Meet the community volunteers helping with Country Park conservation
Date published: 11th October 2021
The Council’s Muddy Boots sessions have been a success in Holt Country Park, with volunteers from Holt Community Hub and individual volunteers from across the district enjoying their time out in nature assisting with vital conservation and management tasks.
The sessions began pre-COVID and resumed in June, with volunteers spending Wednesday mornings at the Green Flag site
The green-fingered volunteers have been busy assisting the Rangers in habitat management, wildlife surveys, woodland conservation and even building new natural features into the woods.
The Muddy Boots Volunteers at Holt Country Park
At one session, they helped to build an amphibian pond by using branches cleared from one habitat to weave a natural fence around a pond to preserve them. In recent years, the Rangers have been taking extra care to protect the wetter areas across the park, which resident wildlife live in and use to spawn. In this areas, interpretation has been erected to advise the public what works are underway there.
Dead hedging, the method of using twigs and branches to create a fence is a wildlife friendly way of managing directional flow, and re-routing walkers and dogs.
The volunteers were eager to get back into Holt Country Park after the suspension of the sessions through successive lockdowns. In the past, they have worked to maintain the sensory garden, install benches & infrastructure, and carried out clearance work and habitat creation, to name just a few things.
With only three full time rangers and a number of sites to look after, these volunteer sessions give the team the extra bodies on site which are required to keep the sites at the standards required.
The sessions also provide the volunteers with the opportunity to come together on a weekly basis and enjoy the outdoors in a relaxed and sociable environment, whilst making new friends and learning new skills.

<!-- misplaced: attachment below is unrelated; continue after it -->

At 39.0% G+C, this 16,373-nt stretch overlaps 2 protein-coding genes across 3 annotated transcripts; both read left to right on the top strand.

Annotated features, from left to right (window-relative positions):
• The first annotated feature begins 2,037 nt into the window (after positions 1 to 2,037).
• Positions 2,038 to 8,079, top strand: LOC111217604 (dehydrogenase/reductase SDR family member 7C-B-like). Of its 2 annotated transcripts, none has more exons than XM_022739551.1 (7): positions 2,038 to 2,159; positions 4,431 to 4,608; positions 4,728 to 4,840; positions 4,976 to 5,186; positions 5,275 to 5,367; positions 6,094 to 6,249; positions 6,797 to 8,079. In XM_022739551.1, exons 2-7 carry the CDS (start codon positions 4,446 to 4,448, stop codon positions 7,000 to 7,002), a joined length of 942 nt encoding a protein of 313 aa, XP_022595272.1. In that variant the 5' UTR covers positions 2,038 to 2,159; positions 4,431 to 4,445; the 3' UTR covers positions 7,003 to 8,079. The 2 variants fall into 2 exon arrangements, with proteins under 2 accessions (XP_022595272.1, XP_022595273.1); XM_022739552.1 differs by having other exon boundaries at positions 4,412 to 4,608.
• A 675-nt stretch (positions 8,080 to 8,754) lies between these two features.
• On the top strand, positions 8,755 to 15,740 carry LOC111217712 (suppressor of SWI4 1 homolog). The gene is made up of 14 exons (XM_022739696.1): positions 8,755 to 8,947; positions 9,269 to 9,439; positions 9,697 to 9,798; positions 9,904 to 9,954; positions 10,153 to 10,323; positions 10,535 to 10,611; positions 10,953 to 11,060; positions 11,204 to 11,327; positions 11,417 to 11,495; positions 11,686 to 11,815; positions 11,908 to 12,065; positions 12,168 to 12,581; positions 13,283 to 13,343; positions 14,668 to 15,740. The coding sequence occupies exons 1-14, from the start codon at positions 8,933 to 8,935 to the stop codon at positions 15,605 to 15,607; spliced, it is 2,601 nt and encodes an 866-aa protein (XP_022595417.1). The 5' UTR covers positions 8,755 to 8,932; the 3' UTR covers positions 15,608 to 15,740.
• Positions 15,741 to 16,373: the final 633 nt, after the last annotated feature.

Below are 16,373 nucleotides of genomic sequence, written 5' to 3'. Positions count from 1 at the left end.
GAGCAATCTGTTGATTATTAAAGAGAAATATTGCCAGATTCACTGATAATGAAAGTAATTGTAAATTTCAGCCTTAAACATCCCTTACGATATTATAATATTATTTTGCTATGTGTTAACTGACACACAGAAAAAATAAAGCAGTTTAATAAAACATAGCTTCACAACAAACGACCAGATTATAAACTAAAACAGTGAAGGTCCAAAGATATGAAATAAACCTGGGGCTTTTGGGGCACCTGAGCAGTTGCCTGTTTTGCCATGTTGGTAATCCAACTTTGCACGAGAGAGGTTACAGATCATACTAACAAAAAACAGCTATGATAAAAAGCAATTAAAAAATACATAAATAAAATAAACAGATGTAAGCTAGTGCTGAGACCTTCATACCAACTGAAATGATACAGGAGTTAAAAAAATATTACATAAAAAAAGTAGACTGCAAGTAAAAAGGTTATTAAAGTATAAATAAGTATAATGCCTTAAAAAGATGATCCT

Since the volunteers’ return, the rangers have been amazed at the output they have achieved, and with the group thriving as it is, the Wednesday morning sessions are fast becoming the rangers favourite time of the week.
There are more volunteering opportunities to get involved with at our Green Flag sites. The Muddy Boots sessions have been extended to Pretty Corner Woods (fortnightly) and Sadler’s Wood (last Thursday of the month) with opportunities to volunteer on your own, or as a group.
Cllr. Virginia Gay, portfolio holder for Culture, Leisure and Wellbeing said:
“Our green spaces are among our proudest achievements and to be able to offer such opportunities for the community to be a part of their upkeep, creating new, natural features in a social setting is wonderful.
Well-kept natural spaces are important for everyone’s mental health and these sessions allow volunteers to socialise, spend time in the great outdoors and make a real difference.”
If you would like to join the Muddy Boots volunteers, please email firstname.lastname@example.org